Gershon Hepner

Creativity Can Harmonize What Seems to be Tohu va’Bohu

“Writing is a most important bulwark against chaos,”

Oliver Sacks explained once in an interview.   We come to know who

we are from facts whose inexplicabilities dismay us,

transformed by dissonance that’s cognitive to tohu va’bohu,

a term applied by Jeremiah to a world devoid

of people, metaphorically describing what makes little sense,

unless imagination is by intellects employed

to sunny-gore the category that is its qategor, intelligence.

The last line of this poem alludes to two Hebrew words that have Greek roots, sanegor  meaning advocate,  and qategor meaning prosecutor.

The expression tohu va’bohu first appears in the Bible in its second verse, in Gen. 1:2:

ב  וְהָאָרֶץ, הָיְתָה תֹהוּ וָבֹהוּ, וְחֹשֶׁךְ, עַל-פְּנֵי תְהוֹם; וְרוּחַ אֱלֹהִים, מְרַחֶפֶת עַל-פְּנֵי הַמָּיִם.         2 Now the earth was unformed and void, and darkness was upon the face of the deep; and the spirit of God hovered over the face of the waters.

Lisbeth Fried points out in an article in, “The Genesis of Creation,” that the term tohu va’bohu  in Gen. 1:2, which the KJV translates as “waste and void” denotes an absence of population, as in Jer. 4:23. which describes  the absence of Judeans in Judea, indicated 60 verses later by the words  רָאִיתִי, וְהִנֵּה אֵין הָאָדָם. I beheld, and, lo, there was no man. Here is the text f Je. 4:23-26 which make this point:

כג  רָאִיתִי, אֶת-הָאָרֶץ, וְהִנֵּה-תֹהוּ, וָבֹהוּ; וְאֶל-הַשָּׁמַיִם, וְאֵין אוֹרָם.            23 I beheld the earth, and, lo, it was waste and void; and the heavens, and they had no light.

כד  רָאִיתִי, הֶהָרִים, וְהִנֵּה, רֹעֲשִׁים; וְכָל-הַגְּבָעוֹת, הִתְקַלְקָלוּ.       24 I beheld the mountains, and, lo, they trembled, and all the hills moved to and fro.

כה  רָאִיתִי, וְהִנֵּה אֵין הָאָדָם; וְכָל-עוֹף הַשָּׁמַיִם, נָדָדוּ.     25 I beheld, and, lo, there was no man, and all the birds of the heavens were fled.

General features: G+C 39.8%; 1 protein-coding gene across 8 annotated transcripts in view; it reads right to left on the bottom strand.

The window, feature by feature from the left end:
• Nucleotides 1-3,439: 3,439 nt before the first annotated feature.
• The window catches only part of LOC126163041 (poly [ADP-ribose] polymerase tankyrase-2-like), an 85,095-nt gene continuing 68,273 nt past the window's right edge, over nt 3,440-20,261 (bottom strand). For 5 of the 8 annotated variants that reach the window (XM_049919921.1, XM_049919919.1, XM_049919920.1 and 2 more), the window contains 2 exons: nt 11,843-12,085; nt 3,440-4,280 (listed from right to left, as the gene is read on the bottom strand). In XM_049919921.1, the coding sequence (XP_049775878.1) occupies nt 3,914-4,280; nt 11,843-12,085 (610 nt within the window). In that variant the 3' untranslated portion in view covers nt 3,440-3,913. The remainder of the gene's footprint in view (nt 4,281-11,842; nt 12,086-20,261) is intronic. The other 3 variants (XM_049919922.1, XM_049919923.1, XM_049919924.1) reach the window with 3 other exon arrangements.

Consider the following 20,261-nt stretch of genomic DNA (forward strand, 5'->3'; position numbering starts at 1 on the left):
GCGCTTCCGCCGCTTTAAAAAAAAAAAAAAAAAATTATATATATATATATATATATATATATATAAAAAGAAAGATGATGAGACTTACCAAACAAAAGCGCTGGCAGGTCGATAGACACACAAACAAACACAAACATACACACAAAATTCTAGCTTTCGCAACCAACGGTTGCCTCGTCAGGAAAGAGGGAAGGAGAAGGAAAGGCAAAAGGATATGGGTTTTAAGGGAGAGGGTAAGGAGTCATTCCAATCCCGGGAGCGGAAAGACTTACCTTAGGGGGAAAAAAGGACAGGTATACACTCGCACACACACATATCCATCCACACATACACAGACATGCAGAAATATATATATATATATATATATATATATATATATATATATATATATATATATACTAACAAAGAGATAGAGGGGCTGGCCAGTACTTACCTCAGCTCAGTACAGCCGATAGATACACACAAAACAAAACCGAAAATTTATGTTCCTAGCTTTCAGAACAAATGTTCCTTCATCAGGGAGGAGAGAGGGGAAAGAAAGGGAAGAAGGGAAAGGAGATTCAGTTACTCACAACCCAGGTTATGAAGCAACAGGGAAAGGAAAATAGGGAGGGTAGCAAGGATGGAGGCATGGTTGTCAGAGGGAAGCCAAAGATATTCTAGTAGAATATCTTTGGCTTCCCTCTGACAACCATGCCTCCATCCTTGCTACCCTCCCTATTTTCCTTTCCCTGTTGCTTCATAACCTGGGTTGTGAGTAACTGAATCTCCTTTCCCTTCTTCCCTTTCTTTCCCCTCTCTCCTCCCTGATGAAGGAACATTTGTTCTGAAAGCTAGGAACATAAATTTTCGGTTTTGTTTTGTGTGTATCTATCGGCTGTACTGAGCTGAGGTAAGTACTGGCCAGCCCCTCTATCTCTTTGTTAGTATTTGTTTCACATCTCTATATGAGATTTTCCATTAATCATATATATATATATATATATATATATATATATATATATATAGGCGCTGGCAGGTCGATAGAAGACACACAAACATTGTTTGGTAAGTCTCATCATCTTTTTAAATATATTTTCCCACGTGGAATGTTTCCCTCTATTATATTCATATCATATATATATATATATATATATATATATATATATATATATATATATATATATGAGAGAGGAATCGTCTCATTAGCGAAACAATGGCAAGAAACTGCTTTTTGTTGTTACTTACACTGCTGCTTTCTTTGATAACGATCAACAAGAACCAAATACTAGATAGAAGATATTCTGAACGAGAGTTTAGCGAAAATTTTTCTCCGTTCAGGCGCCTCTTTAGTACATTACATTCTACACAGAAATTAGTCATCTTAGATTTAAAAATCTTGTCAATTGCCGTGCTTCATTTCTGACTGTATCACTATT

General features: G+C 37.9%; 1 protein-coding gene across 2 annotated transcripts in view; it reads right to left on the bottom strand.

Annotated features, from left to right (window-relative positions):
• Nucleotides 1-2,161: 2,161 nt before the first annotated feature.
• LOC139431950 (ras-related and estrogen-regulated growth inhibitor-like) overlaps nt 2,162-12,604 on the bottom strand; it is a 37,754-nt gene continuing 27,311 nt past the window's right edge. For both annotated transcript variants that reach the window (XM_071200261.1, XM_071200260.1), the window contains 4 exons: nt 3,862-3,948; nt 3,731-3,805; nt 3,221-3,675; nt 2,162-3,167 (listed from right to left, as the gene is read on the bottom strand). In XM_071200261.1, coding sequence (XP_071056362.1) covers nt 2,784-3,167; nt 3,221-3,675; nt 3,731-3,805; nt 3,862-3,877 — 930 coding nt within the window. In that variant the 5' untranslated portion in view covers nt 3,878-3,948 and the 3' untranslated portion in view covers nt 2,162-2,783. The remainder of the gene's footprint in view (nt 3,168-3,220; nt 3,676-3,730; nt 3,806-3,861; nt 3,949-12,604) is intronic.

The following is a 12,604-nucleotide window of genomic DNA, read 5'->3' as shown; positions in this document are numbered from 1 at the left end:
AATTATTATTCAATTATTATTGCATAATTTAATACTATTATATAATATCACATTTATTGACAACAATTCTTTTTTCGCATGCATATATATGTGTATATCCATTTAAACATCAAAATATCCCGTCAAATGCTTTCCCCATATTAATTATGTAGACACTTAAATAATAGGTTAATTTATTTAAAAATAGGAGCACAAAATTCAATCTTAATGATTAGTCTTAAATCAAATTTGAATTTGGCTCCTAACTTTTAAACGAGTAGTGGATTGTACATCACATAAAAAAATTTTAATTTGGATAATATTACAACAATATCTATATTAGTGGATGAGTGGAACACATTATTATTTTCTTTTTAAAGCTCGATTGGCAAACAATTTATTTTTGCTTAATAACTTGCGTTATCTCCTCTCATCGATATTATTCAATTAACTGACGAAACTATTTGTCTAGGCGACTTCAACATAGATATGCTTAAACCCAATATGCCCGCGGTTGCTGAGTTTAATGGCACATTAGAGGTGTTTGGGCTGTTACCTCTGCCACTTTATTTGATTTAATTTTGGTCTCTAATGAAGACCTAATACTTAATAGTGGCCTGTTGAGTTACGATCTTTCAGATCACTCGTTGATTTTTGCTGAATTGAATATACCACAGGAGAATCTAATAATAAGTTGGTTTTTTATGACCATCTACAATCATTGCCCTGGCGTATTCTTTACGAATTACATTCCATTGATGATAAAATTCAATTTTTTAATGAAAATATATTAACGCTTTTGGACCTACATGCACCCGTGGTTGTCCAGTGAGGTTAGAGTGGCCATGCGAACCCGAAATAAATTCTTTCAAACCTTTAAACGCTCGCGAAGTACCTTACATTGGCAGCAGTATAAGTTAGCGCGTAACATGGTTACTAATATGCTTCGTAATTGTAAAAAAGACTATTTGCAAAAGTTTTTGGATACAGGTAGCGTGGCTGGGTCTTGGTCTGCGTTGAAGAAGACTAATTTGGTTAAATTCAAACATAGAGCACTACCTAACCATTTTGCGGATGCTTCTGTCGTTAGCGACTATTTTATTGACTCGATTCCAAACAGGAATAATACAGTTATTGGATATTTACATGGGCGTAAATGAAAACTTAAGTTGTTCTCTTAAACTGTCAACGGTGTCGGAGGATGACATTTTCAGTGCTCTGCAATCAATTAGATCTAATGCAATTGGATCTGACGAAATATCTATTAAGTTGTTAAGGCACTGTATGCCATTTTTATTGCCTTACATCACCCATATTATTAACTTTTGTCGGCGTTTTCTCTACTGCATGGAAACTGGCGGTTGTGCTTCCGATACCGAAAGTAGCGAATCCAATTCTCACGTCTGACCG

כו  רָאִיתִי, וְהִנֵּה הַכַּרְמֶל הַמִּדְבָּר; וְכָל-עָרָיו, נִתְּצוּ מִפְּנֵי יְהוָה–מִפְּנֵי, חֲרוֹן אַפּוֹ.  {ס}           26 I beheld, and, lo, the fruitful field was a wilderness, and all the cities thereof were broken down at the presence of the LORD, and before His fierce anger. {S}

The expression tohu va’bohu in Gen. 1:2 therefore signifies the absence of man when God created the universe.   Interestingly, this absence of man is similarly emphasized at the beginning of the second creation narrative (Gen. 2:5).

ה  וְכֹל שִׂיחַ הַשָּׂדֶה, טֶרֶם יִהְיֶה בָאָרֶץ, וְכָל-עֵשֶׂב הַשָּׂדֶה, טֶרֶם יִצְמָח:  כִּי לֹא הִמְטִיר יְהוָה אֱלֹהִים, עַל-הָאָרֶץ, וְאָדָם אַיִן, לַעֲבֹד אֶת-הָאֲדָמָה.        5 No shrub of the field was yet in the earth, and no herb of the field had yet sprung up; for the LORD God had not caused it to rain upon the earth, and there was not a man to till the ground;

ו  וְאֵד, יַעֲלֶה מִן-הָאָרֶץ, וְהִשְׁקָה, אֶת-כָּל-פְּנֵי הָאֲדָמָה.    6 but there went up a mist from the earth, and watered the whole face of the ground.

Interestingly Rashi states that the water that accompanies the absence of man comes from הַתְּהוֹם, the depth.

ואד יעלה. לְעִנְיַן בְּרִיאָתוֹ שֶׁל אָדָם, הֶעֱלָה הַתְּהוֹם וְהִשְׁקָה עֲנָנִים לִשְׁרוֹת הֶעָפָר וְנִבְרָא אָדָם, כְּגַבָּל זֶה, שֶׁנּוֹתֵן מַיִם וְאַחַ”כַּ לָשׁ אֶת הָעִסָּה, אַף כָּאן, וְהִשְׁקָה, וְאַחַ”כַּ וַיִּיצֶר:

ואד יעלה AND A MIST WENT UP — This has reference to the creation of Adam: viz., He caused the deep to rise and filled the clouds with water to moisten the dust, and man was created. It is like a kneader of bread who first pours in water and afterwards kneads the dough — similarly here: He first watered the ground and afterwards He formed man (Genesis Rabbah 14:1).

The depth that Rashi says is the source of the primeval water is the same one that is associated with the absence of man in Gen. 1:2, when we are told וְרוּחַ אֱלֹהִים, מְרַחֶפֶת עַל-פְּנֵי הַמָּיִם,  and the spirit of God hovered over the face of the waste. Rashi’s comment links the absence of what Rabbi Joseph Soloveitchik called Adam Two to the absence of what he called Adam One.  The link Rashi finds is as profound as the depth from which the primeval water came.

About the Author
Gershon Hepner is a poet who has written over 25,000 poems on subjects ranging from music to literature, politics to Torah. He grew up in England and moved to Los Angeles in 1976. Using his varied interests and experiences, he has authored dozens of papers in medical and academic journals, and authored "Legal Friction: Law, Narrative, and Identity Politics in Biblical Israel." He can be reached at
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